* Source Citation: Year: 1870; Census Place: Cassville, Grant, Wisconsin; Roll: M593_1716; Page: 87A; Image: 178; Family History Library Film: 553215.
**Source Information: Ancestry.com. Wisconsin Marriages, pre-1907 [database on-line]. Provo, UT, USA: Ancestry.com Operations Inc, 2000. Original data: Wisconsin Department of Health and Family Services. Wisconsin Vital Record Index, pre-1907. Madison, WI, USA: Wisconsin Department of Health and Family Services Vital Records Division.
Oda Bates Fulscher, my great grand aunt, died on this day, September 7, in 1928 at the age of 29. According to her death certificate, she died of “Nephritis–Uremia.” Interestingly, her father had died of “Chronic Nephrides” [sic] just two years earlier.
Oda was born August 31, 1899 in Logan County, IL, the daughter of Robert Josiah Bates and Marga Anna Radley. She was the youngest of their five children and was born several years after her next oldest sibling, my great-grandmother Floy, who was ten years old at Oda’s birth.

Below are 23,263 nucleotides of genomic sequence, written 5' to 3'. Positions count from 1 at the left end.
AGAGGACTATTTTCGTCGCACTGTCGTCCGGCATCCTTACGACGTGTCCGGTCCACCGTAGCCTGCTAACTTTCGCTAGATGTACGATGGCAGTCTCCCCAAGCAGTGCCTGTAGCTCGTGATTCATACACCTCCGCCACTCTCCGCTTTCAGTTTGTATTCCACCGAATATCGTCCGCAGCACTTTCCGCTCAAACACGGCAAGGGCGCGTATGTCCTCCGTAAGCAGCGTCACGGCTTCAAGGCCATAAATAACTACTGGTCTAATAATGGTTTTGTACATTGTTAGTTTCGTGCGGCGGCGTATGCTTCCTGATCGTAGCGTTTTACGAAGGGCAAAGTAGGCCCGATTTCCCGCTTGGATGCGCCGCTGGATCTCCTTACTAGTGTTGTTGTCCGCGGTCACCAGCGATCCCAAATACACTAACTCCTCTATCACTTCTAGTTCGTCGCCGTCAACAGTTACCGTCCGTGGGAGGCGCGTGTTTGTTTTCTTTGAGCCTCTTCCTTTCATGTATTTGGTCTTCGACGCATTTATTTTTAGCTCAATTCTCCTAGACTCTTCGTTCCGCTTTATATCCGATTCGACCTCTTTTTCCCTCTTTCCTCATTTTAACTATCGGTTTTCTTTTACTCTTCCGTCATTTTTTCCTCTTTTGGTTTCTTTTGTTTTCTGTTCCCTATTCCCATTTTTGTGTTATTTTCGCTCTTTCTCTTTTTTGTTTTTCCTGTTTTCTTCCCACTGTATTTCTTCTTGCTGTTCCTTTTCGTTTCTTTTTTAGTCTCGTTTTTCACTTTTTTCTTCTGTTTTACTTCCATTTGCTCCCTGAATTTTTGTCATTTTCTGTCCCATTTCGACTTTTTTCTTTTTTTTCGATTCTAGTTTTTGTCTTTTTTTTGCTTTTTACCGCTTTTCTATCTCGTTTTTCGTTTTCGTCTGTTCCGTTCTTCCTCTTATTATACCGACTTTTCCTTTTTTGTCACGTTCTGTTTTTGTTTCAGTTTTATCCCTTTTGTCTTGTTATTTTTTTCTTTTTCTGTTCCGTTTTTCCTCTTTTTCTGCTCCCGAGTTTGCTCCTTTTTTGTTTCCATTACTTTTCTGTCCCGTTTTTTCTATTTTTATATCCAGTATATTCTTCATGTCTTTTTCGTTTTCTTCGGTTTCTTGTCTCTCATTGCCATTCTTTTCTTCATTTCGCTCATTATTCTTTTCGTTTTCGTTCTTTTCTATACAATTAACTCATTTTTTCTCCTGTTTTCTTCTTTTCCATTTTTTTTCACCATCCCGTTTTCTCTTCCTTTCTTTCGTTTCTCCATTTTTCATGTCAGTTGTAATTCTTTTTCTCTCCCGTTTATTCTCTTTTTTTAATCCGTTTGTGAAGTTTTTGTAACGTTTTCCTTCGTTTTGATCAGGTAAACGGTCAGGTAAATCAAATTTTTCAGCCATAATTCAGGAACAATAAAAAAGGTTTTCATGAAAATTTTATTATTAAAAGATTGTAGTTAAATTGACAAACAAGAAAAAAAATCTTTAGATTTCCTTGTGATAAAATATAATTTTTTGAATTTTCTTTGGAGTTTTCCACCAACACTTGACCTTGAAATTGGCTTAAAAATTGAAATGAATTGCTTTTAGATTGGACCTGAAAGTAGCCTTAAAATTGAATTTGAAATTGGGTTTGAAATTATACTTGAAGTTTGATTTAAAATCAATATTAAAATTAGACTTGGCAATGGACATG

Oda had given birth to her only child, Harold Fulscher, in 1927 so he was just shy of 15 months old at her death. Besides her son and his descendents, one of the ways her legacy has continued is through one of our family stories.
Oda was only seven years old when her sister, Floy Bates Aderman, gave birth to her first son. Oda was insistent that Floy name the boy “Oda” and no matter how hard she tried, Floy was not able to convince the young girl that “Oda” was not a boy’s name. Then, loving her little sister as she did, Floy came up with the alternative–she named her son “Oscar Dearyl Aderman” so his initials would spell out “ODA.” Oscar honored that tradition again by naming his oldest son with the same initials.